To find out how to register for the GeoData Event click here and head up to Edinburgh on the 12th of November!
We invite you to join us on a FARO Event, supported by the BAM construction and hosted by Bespoke careers.This is also in association with Digital Construction Week.
This will take place on the 19th of October at the Bespoke London office in St Johns Square.
Visitors will be able to hear from our two speakers Mark Taylor from BAM and Chris Palmer fom FARO. Mark is responsible for implementation of Information Management processes and digital construction tools nationally for BAM Construct UK. Chris Palmer is a RICS Chartered Building Surveyor who specialises in 3D Data capture and BIM. Over the last 10 years, Chris has worked within the construction industry as a surveyor, architectural designer and project manager, working as a lead consultant on a diverse range of project types and values
Location: 58 St Johns Square
Time: 18:30 – 20:30
On the agenda for the speakers include;
Integrating Digital Technologies into Construction Workflows – An overview of how BAM Construction integrate digital information and technologies into traditional design and construction workflows
Laser Scanning for Construction Verification- A look at projects involving the FARO Laser Scanner and how throughout the construction process it could improve the reliability and accuracy of measurements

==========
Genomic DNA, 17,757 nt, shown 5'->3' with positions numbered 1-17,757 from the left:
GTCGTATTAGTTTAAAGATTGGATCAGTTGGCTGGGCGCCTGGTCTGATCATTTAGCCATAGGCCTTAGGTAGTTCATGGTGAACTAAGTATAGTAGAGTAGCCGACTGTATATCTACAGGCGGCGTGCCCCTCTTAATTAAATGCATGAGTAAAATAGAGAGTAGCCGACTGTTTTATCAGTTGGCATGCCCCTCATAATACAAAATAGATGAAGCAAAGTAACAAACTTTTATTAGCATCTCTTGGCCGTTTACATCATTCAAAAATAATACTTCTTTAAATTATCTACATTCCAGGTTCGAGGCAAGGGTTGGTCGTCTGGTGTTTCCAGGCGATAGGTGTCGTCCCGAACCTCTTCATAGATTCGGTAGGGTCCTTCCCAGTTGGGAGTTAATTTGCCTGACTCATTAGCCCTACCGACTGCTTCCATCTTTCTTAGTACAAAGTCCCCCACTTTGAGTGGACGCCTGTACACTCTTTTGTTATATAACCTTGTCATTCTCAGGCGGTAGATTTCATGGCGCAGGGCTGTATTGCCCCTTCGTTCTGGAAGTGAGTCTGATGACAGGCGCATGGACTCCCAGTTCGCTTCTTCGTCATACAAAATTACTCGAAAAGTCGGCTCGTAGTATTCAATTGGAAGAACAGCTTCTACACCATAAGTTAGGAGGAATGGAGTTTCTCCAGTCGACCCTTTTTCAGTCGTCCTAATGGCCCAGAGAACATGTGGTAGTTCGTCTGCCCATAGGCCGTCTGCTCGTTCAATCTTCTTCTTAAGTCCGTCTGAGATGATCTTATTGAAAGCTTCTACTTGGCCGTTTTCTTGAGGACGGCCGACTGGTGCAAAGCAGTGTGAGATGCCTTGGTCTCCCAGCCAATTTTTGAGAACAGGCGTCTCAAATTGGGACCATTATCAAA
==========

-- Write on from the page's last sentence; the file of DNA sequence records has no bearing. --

Automated Modelling and Feature Extraction from Point Clouds – Also a topic of conversation is a live deomonstration of the FARO 3D Software tools and how it could automatically generate 3D geometry from laser scan data.
To Register click here
TSA’s Conference and Exhibition is the UK’s leading event for the bulk liquid storage sector. It is the must-attend event of the year for all those who work in the fuels, chemicals, edible oils and fats storage industries.
The event has a proven track record of successfully bringing together people who care about safe and effective bulk liquid storage operations.
The next annual one day event will be held on Thursday 15 October 2015 at the E.On Lounge of the Ricoh Arena, Coventry. The venue, which is located less than a mile from junction 3 of the M6, is just a 70 minute journey by train from London and is close to Birmingham International Airport.
The conference programme will feature presentations from the COMAH Competent Authority and industry experts on topics which are of key interest to those who operate and maintain bulk liquid storage terminals.